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  • by Jeff Chiappetta
  • Managing Director, Institutional Trading and Fixed Income, TD Ameritrade Institutional

How Covered Call Writers Can Take the Next Step

“This post is contributed by Jeff Chiappetta, Institutional Trading and Fixed Income, TD Ameritrade. Jeff and his team work with advisors to help them evaluate and develop options strategies for their clients.”

Options—one of my favorite topics of conversation!

Selling covered calls can be a simple way to differentiate your business and potentially generate income in a low interest rate environment (and some economists may consider this a low rate environment!)

One strategy that can potentially generate income for your clients while generating greater alpha is writing/selling covered calls while simultaneously selling puts on the same underlying security. This position is called a “covered strangle” and it combines the benefits and the risks of a covered call and a short put.

Here’s the formula:

Long stock + short covered call + short put = Covered Strangle

Seems simple, right?

Investors may realize the following benefits from this options strategy:

•    Retain dividend rights on the underlying stock owned
•    Earn two premiums by selling the calls and puts
•    Lower cost basis on the stock
•    Use as a rebalancing tool (to enter or exit an equity position)
•    Downside protection up to the premium received

Of course, the covered strangle options strategy is not without risks:

•    The long stock position could be called away, reducing upside profits
•    The downside protection is limited to premium received
•    More stock could be put to you (from your short puts) above current market price
•    Stock dividend could be lost if short calls assigned (stock is called away)
•    Transaction costs

Here’s one way to construct a covered strangle strategy:

1.    Selling both a put and call at the same time against the stock owned. (You must own a minimum of 100 shares of the underlying.)
2.    The call sold has a strike above the current price of the stock (at a price you’re willing to sell the stock for)
3.    The put sold has a strike below the current price of the stock  (at a price you’re willing to buy more of the stock)

Here are additional variations of the strategy to consider:

•    Sell the call option with a .30 to .40 delta*, or a call with a strike price you’re willing to sell the stock at, or maybe even at a strike just above a technical resistance level.

•    Sell put options with -.30 to -.40 delta, or with a strike price you’d be willing to buy the stock at, or at a strike price just below a technical support level.

Once you’ve put the options position on, then what?   With expiration approaching, you can scale out  of the position(s) by covering (buying back) some of the options, let the positions expire, or get assigned.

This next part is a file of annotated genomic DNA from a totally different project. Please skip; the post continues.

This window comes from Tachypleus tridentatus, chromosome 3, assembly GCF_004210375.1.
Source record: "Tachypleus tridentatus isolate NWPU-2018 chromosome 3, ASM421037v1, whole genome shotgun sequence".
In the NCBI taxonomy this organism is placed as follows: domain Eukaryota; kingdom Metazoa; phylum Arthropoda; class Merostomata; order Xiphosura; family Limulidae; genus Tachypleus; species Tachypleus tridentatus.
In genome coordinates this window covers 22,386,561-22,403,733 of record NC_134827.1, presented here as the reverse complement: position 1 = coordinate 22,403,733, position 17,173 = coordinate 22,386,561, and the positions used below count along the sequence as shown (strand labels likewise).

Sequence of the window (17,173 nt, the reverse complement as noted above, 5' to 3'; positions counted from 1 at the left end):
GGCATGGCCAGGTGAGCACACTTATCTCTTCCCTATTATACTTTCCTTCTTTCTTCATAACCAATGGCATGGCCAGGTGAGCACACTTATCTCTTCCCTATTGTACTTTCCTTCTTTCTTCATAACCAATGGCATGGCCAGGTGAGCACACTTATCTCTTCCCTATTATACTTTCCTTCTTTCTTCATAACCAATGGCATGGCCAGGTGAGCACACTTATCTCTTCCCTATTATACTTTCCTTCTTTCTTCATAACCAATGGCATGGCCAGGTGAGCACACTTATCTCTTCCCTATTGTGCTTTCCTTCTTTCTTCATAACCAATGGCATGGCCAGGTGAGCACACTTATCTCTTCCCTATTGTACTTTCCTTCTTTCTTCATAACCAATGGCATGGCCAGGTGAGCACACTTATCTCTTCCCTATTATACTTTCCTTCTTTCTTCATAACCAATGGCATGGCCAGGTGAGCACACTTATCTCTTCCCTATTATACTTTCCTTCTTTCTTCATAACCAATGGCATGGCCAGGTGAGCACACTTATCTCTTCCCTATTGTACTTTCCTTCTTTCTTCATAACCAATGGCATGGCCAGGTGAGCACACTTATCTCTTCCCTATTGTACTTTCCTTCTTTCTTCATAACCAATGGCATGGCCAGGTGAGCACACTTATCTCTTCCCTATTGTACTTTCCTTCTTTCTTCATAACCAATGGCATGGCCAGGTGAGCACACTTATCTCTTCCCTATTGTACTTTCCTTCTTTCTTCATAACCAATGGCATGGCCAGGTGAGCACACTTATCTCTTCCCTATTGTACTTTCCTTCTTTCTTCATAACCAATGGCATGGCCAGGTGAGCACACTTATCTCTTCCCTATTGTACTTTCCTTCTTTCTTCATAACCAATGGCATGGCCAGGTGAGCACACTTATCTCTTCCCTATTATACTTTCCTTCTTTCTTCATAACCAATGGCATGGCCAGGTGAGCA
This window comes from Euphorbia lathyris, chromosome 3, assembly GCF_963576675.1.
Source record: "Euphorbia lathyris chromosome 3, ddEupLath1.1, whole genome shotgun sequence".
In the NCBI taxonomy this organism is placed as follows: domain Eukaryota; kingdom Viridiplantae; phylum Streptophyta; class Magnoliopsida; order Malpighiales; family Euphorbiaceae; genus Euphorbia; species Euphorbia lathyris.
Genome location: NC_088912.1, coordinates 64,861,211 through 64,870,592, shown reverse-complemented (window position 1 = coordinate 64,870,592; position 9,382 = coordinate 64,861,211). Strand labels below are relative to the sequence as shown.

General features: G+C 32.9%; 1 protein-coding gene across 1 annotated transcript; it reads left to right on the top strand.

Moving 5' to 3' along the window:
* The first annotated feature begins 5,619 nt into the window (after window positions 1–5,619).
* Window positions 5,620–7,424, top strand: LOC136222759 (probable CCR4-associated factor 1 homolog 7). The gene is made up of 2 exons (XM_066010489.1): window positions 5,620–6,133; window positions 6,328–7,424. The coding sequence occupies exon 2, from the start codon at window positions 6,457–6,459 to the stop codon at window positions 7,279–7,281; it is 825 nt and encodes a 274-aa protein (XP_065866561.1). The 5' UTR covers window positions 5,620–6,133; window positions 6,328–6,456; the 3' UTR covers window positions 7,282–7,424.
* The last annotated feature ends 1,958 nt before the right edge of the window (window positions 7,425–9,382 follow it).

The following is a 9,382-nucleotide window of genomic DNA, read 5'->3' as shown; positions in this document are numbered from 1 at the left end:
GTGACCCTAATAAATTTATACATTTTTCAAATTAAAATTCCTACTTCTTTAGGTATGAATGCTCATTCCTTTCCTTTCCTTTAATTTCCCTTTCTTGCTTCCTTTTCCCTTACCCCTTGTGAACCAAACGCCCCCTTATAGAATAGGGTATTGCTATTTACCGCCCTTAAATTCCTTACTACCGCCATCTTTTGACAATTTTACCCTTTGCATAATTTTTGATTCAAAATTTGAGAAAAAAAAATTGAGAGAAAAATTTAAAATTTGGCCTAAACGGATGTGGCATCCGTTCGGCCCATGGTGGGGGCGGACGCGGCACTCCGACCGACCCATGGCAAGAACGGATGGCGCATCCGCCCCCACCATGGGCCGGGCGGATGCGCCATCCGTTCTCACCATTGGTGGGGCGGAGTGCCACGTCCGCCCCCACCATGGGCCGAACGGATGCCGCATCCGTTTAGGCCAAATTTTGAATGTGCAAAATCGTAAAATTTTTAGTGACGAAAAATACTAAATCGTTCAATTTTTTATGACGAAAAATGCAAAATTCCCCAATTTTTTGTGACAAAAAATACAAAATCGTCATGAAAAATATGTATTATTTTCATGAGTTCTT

What do you think?  Seems pretty simple?

Options can be used as a strategy for potentially generating income for your clients while generating even more alpha.  The TD Ameritrade Institutional Strategy Desk is available to discuss your options (pun intended) regarding covered strangles and other risk-defined strategies that may be useful to your clients. Call us at 800-934-6124.

 

Options are not suitable for all investors as the special risks inherent to options trading may expose investors to potentially rapid and substantial losses. Options trading subject to TD Ameritrade review and approval. Please read Characteristics and Risks of Standardized Options  before investing in options.

A covered call strategy can limit the upside potential of the underlying stock position, as the stock would likely be called away in the event of substantial stock price increase.  

Spreads and other multiple-leg option strategies can entail substantial transaction costs, including multiple commissions, which may impact any potential return.  These are advanced option strategies and often involve greater risk, and more complex risk, than basic options trades.  Investors should also consider contacting a tax advisor regarding the tax treatment applicable to multiple-leg transactions.  

Maximum Gain: the call and put premiums received, less transaction costs.

Maximum Risk: since one leg of a short straddle is a naked call, the risk is unlimited.

Past performance of a security or strategy does not guarantee future results or success. Content is provided for illustrative and educational use only and is not a recommendation or solicitation to purchase any specific security or utilize a specific strategy.  

Transaction costs (commissions and other fees) are important factors and should be considered when evaluating any trade.  Please use your particular cost information, including commission, contract fees, and exercise and assignment fees, when evaluating any trade.

TD Ameritrade does not provide tax advice. We suggest you consult with a tax-planning professional with regard to your personal circumstances.

*The measure of an option’s sensitivity to changes in the price of the underlying asset.

  

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